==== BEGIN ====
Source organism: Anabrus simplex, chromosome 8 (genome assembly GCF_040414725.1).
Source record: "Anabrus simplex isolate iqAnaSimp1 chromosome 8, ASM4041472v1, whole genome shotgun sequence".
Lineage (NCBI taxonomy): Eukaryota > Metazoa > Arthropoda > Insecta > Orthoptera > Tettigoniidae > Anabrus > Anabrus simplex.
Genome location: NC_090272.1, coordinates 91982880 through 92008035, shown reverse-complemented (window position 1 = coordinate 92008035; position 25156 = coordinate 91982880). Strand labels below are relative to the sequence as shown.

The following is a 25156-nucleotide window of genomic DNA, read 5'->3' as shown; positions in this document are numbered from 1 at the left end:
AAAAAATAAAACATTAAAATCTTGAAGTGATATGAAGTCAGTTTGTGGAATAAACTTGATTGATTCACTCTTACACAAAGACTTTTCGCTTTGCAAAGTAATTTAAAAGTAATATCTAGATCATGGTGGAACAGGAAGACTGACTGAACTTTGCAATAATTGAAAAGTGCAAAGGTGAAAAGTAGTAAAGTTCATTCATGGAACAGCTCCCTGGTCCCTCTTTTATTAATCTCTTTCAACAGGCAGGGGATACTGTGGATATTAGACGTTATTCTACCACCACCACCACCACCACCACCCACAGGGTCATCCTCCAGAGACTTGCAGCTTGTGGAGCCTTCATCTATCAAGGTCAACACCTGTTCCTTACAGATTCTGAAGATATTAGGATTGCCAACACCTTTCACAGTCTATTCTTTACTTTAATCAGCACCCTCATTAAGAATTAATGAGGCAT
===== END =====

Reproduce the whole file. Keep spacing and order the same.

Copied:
Source organism: Anabrus simplex, chromosome 8 (genome assembly GCF_040414725.1).
Source record: "Anabrus simplex isolate iqAnaSimp1 chromosome 8, ASM4041472v1, whole genome shotgun sequence".
Lineage (NCBI taxonomy): Eukaryota > Metazoa > Arthropoda > Insecta > Orthoptera > Tettigoniidae > Anabrus > Anabrus simplex.
Genome location: NC_090272.1, coordinates 91982880 through 92008035, shown reverse-complemented (window position 1 = coordinate 92008035; position 25156 = coordinate 91982880). Strand labels below are relative to the sequence as shown.

The following is a 25156-nucleotide window of genomic DNA, read 5'->3' as shown; positions in this document are numbered from 1 at the left end:
AAAAAATAAAACATTAAAATCTTGAAGTGATATGAAGTCAGTTTGTGGAATAAACTTGATTGATTCACTCTTACACAAAGACTTTTCGCTTTGCAAAGTAATTTAAAAGTAATATCTAGATCATGGTGGAACAGGAAGACTGACTGAACTTTGCAATAATTGAAAAGTGCAAAGGTGAAAAGTAGTAAAGTTCATTCATGGAACAGCTCCCTGGTCCCTCTTTTATTAATCTCTTTCAACAGGCAGGGGATACTGTGGATATTAGACGTTATTCTACCACCACCACCACCACCACCACCCACAGGGTCATCCTCCAGAGACTTGCAGCTTGTGGAGCCTTCATCTATCAAGGTCAACACCTGTTCCTTACAGATTCTGAAGATATTAGGATTGCCAACACCTTTCACAGTCTATTCTTTACTTTAATCAGCACCCTCATTAAGAATTAATGAGGCAT